Thumbi Ndung’u on Thinking Beyond Lifelong Treatment in HIV

Stories@Gilead - November 04, 2021

Forty years into the epidemic, African virologist Thumbi Ndung’u is helping map out a plan to achieve a functional cure of HIV. It’s a daunting challenge, yet he believes the evidence and tools can be there in the future to produce ways to eliminate the lifetime burden of antiretroviral therapy and help control the epidemic.

“I work closely with people living with HIV and they always say they wish for a cure,” he says.

The Kenyan-born scientist, who was part of a Gilead-sponsored symposium on the topic at the International AIDS Society Conference in July, says he began to seriously consider the possibility of an HIV cure more than 10 years ago. At the time, major vaccine trials were failing and expanded prevention options weren’t on the horizon. Many people in his adopted home of South Africa were starting antiretroviral therapy, facing a lifetime of daily pill-taking. They implored him to find new options.

“There are a lot of scientific unknowns,” says Thumbi, Director for Basic and Translational Science at the Africa Health Research Institute in Durban, South Africa. “But I think the way to overcome this is to do the kinds of studies we are doing to gain knowledge. Even if the studies don’t work, we move the needle forward to gain a new understanding.”

His work with so-called “controllers” suggests a functional cure is technically feasible. These are the rare individuals living with HIV who for unknown reasons have the natural ability to control viral replication without ever taking antiretroviral therapy. Another rare group of individuals can control HIV replication once they interrupt therapy after prolonged treatment. He says “this indicates something is going on in the body that we need to understand. We don’t understand whether it’s the immune system or some other biological mechanism that silences the virus in the body.”

Thumbi recognizes there is not full agreement in the HIV community around research priorities. Some in public health, in particular, question whether we should be investing in cure research when there are good antiretroviral therapies. But Thumbi notes there are declining resources for these therapies in many areas of the world, and other factors make the current treatment options less than ideal for people living with HIV.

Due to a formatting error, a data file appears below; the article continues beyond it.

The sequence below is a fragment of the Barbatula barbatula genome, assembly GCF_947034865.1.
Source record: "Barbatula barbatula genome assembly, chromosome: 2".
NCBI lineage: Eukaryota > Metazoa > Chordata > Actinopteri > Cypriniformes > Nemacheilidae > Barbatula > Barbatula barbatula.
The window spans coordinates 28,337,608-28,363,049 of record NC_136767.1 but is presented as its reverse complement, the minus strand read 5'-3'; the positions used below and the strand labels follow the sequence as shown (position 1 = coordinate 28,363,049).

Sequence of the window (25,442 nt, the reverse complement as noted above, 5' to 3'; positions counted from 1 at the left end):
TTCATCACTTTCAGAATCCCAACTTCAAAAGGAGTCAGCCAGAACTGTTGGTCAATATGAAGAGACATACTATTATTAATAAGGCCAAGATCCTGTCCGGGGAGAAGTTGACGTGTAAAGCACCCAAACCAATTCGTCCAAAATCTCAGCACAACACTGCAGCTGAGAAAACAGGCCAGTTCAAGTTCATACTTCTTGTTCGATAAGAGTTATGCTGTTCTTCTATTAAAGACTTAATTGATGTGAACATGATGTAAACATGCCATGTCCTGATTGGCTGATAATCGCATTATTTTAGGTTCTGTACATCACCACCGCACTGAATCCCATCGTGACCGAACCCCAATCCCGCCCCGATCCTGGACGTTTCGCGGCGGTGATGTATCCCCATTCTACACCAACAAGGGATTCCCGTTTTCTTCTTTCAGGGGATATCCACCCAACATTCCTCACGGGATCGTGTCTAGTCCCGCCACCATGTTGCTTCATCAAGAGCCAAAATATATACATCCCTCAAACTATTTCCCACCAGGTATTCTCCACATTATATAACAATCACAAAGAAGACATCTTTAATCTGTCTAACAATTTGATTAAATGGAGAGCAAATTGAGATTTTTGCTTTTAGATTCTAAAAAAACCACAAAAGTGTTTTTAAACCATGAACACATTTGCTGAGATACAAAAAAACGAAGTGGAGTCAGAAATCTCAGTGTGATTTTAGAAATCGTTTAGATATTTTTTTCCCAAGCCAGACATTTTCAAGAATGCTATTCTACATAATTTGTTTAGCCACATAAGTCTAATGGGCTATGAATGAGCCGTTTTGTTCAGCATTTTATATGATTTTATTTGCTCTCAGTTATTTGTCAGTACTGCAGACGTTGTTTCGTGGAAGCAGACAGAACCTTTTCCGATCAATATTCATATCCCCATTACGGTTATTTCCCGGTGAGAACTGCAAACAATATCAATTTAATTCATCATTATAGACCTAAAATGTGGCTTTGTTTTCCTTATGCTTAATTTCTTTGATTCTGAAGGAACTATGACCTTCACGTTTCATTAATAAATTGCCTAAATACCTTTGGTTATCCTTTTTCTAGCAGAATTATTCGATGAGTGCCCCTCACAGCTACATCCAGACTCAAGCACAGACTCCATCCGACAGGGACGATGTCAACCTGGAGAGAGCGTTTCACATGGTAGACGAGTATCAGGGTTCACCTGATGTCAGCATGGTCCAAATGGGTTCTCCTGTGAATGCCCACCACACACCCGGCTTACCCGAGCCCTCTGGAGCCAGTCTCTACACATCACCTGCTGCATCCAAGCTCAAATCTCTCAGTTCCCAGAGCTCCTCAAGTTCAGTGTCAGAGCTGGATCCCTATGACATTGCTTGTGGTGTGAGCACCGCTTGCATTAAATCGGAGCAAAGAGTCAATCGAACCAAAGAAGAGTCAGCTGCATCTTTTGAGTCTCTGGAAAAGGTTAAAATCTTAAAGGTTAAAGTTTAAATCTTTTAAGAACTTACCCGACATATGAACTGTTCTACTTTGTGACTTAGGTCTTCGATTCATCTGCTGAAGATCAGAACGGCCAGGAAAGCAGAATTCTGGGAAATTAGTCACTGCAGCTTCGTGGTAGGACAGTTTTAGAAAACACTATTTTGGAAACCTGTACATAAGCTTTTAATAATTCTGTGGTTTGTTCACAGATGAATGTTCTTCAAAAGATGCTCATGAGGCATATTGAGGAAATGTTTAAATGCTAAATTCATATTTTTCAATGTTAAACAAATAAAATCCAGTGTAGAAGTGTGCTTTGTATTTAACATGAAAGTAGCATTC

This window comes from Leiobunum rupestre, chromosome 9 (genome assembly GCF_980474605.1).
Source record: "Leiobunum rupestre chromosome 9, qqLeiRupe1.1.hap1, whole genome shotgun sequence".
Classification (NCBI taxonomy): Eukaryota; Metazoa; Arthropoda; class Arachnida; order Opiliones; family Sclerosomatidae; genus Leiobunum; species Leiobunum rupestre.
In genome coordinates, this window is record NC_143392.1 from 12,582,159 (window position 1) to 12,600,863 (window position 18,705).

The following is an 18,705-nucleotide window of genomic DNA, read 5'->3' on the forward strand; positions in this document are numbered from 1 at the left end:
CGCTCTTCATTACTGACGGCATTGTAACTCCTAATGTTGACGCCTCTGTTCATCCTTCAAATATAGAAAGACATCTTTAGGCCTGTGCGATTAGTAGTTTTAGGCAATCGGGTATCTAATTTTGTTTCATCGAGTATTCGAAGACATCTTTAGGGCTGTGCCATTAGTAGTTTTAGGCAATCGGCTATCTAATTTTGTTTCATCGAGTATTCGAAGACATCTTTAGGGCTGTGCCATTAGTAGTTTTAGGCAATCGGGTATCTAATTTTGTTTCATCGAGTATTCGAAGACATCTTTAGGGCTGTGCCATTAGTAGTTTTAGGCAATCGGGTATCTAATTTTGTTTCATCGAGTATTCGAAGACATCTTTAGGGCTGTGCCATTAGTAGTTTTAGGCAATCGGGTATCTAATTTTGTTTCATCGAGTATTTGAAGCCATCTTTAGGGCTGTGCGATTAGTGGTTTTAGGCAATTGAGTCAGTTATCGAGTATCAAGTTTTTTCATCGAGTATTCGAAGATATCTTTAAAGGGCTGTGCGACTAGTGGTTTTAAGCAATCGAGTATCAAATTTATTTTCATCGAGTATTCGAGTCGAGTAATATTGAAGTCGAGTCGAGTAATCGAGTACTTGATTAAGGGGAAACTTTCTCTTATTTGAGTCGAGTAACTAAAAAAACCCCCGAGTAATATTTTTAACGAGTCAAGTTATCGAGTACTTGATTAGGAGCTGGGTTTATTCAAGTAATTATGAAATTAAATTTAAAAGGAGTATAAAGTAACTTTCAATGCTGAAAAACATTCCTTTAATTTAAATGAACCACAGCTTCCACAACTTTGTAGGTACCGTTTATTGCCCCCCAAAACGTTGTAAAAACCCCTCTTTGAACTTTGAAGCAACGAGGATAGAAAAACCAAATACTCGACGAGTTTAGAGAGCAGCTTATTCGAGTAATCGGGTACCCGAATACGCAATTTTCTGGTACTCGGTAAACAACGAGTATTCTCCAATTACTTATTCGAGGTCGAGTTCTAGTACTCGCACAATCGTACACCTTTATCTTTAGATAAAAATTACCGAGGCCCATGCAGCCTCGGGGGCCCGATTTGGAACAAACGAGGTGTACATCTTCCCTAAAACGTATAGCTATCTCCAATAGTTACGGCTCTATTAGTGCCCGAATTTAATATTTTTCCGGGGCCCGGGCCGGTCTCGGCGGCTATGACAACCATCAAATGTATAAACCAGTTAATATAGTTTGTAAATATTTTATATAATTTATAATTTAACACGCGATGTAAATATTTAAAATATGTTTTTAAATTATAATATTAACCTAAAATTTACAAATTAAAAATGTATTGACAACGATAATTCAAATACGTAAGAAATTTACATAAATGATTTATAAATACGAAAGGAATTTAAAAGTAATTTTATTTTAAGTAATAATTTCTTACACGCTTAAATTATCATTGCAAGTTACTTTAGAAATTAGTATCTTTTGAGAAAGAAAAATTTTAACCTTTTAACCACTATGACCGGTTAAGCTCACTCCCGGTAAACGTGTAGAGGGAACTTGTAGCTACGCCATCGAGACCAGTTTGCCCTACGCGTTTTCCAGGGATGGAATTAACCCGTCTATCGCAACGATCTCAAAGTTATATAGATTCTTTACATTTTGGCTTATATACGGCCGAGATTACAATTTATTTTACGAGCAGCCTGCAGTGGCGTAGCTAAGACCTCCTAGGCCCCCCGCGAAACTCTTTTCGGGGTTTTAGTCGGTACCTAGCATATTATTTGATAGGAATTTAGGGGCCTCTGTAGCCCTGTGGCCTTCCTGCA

“There is still a lot of stigma around HIV, and for those being treated, it can be exhausting to have to take a pill every day for the rest of your life,” he explains.

Thumbi’s plan is a multi-pronged approach that would include public and private partners working in tandem with the HIV community. To that end, he’s currently collaborating with Gilead and the National Institutes of Health (NIH) on a clinical trial involving young women living with HIV in South Africa – a first-of-its-kind study among this disproportionately affected population in a region where HIV is still highly prevalent.

The study is aimed at those individuals who initiate antiretroviral therapy in the early, acute phase of infection. The researchers will test a combination regimen comprised of a Gilead investigational therapy that activates the body’s antiviral immune response and two investigational products being developed by the NIH. These antibodies may directly inhibit the virus from infecting new cells while also enhancing other antiviral immune activities.

“I think this will be a milestone study because it seeks to do a potential cure intervention in one of the places where lifelong access to treatment may be problematic,” Thumbi says.

As Thumbi and scientists around the world continue their quest towards a functional cure, he stresses the importance of involving people affected by HIV in the development and execution of these trials and focusing on areas that would benefit from greater investment and support. It is critical, he says, for those in the field to understand people’s needs and to ensure affected communities “believe in the work you’re doing.”

“If you’re going to deal with a global problem, you need to go where the core of the problem is and earn the people’s trust,” he concludes.

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